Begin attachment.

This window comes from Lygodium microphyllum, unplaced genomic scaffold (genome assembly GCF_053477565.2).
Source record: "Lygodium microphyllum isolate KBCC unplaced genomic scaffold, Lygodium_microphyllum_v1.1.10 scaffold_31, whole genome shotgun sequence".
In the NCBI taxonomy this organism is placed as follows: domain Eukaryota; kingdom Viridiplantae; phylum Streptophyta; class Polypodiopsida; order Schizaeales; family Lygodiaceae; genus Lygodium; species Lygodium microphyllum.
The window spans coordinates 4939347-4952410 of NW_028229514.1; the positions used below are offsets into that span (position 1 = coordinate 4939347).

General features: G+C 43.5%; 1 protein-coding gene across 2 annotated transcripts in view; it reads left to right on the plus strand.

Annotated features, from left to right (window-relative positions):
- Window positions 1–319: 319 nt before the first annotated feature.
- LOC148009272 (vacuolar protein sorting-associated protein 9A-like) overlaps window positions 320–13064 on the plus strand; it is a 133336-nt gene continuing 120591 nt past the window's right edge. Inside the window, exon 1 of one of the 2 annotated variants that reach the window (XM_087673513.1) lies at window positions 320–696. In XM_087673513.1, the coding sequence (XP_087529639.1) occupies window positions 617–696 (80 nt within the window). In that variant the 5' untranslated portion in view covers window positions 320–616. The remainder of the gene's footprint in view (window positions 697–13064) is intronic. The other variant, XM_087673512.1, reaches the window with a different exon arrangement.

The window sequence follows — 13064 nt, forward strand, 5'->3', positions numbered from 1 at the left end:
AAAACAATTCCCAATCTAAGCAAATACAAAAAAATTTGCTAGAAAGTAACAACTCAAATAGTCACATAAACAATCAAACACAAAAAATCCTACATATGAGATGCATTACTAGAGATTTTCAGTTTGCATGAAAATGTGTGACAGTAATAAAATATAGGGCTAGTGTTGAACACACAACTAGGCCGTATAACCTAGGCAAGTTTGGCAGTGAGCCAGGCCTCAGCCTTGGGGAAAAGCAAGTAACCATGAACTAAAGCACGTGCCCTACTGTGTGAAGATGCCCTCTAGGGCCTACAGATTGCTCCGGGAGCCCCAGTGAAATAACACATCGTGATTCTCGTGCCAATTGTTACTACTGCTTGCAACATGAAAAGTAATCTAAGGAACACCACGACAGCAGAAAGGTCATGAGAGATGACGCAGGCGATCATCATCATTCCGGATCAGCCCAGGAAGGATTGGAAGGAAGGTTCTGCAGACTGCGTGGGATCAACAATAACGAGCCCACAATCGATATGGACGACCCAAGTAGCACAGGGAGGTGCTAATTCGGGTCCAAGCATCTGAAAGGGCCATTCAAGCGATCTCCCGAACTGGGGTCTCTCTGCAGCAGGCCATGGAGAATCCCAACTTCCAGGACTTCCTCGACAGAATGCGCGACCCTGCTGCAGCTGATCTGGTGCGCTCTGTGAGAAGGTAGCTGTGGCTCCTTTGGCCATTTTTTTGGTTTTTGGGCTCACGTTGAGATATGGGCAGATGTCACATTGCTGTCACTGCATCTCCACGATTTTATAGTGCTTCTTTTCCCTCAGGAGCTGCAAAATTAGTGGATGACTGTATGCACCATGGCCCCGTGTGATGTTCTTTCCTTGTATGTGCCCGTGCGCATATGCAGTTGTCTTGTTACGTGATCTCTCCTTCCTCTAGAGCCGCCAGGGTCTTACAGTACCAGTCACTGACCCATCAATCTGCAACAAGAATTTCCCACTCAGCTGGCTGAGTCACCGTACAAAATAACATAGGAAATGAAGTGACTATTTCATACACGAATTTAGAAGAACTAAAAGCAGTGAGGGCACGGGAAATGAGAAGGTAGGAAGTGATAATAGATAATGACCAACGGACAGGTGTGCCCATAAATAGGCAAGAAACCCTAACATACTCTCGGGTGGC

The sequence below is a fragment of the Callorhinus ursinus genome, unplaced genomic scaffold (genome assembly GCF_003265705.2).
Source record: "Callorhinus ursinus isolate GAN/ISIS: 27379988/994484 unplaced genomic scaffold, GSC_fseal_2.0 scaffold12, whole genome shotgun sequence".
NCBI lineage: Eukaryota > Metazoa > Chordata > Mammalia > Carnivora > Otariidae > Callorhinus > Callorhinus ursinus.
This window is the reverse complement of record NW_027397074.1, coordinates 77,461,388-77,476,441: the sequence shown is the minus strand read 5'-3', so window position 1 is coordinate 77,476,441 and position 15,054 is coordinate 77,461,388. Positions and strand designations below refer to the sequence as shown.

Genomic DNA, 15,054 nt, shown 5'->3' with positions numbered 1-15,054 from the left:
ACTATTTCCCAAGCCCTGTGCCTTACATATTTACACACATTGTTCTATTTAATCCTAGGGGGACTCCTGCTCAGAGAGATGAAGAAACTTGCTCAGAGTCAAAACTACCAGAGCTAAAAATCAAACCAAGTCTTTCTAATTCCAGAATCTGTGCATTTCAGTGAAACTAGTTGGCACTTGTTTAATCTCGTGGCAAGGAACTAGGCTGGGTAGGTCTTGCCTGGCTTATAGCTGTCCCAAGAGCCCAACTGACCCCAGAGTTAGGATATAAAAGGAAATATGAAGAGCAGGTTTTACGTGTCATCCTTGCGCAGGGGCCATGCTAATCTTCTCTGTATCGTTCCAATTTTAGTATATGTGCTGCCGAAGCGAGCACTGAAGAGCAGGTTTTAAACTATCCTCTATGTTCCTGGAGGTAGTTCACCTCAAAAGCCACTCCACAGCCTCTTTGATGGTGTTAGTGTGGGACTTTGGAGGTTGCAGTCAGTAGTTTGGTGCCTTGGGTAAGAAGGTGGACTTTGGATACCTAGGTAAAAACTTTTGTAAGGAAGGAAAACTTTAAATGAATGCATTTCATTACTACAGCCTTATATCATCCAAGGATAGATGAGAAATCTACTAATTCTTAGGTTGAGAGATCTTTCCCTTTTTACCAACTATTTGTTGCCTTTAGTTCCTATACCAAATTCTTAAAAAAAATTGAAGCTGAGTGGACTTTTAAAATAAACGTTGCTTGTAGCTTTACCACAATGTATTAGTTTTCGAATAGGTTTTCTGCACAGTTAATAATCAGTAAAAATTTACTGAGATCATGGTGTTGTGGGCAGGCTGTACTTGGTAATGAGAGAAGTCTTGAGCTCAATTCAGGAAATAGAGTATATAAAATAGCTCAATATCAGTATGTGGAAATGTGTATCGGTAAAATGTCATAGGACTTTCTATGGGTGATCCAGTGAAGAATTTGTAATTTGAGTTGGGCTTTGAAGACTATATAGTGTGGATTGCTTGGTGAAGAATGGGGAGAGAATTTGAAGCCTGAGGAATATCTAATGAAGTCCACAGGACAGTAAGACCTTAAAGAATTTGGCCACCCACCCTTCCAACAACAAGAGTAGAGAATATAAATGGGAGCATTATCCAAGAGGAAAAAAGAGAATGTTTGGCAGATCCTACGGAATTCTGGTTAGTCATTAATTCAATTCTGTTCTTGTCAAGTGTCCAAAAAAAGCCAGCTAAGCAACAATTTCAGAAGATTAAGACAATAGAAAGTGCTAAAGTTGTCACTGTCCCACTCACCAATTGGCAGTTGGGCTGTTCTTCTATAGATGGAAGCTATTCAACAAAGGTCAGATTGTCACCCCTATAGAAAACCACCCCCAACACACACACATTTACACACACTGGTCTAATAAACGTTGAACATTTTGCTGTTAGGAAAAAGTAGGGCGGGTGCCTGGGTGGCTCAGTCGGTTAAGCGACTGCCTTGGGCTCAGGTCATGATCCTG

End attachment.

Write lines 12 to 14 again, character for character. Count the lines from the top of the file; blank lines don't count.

Source record: "Callorhinus ursinus isolate GAN/ISIS: 27379988/994484 unplaced genomic scaffold, GSC_fseal_2.0 scaffold12, whole genome shotgun sequence".
NCBI lineage: Eukaryota > Metazoa > Chordata > Mammalia > Carnivora > Otariidae > Callorhinus > Callorhinus ursinus.
This window is the reverse complement of record NW_027397074.1, coordinates 77,461,388-77,476,441: the sequence shown is the minus strand read 5'-3', so window position 1 is coordinate 77,476,441 and position 15,054 is coordinate 77,461,388. Positions and strand designations below refer to the sequence as shown.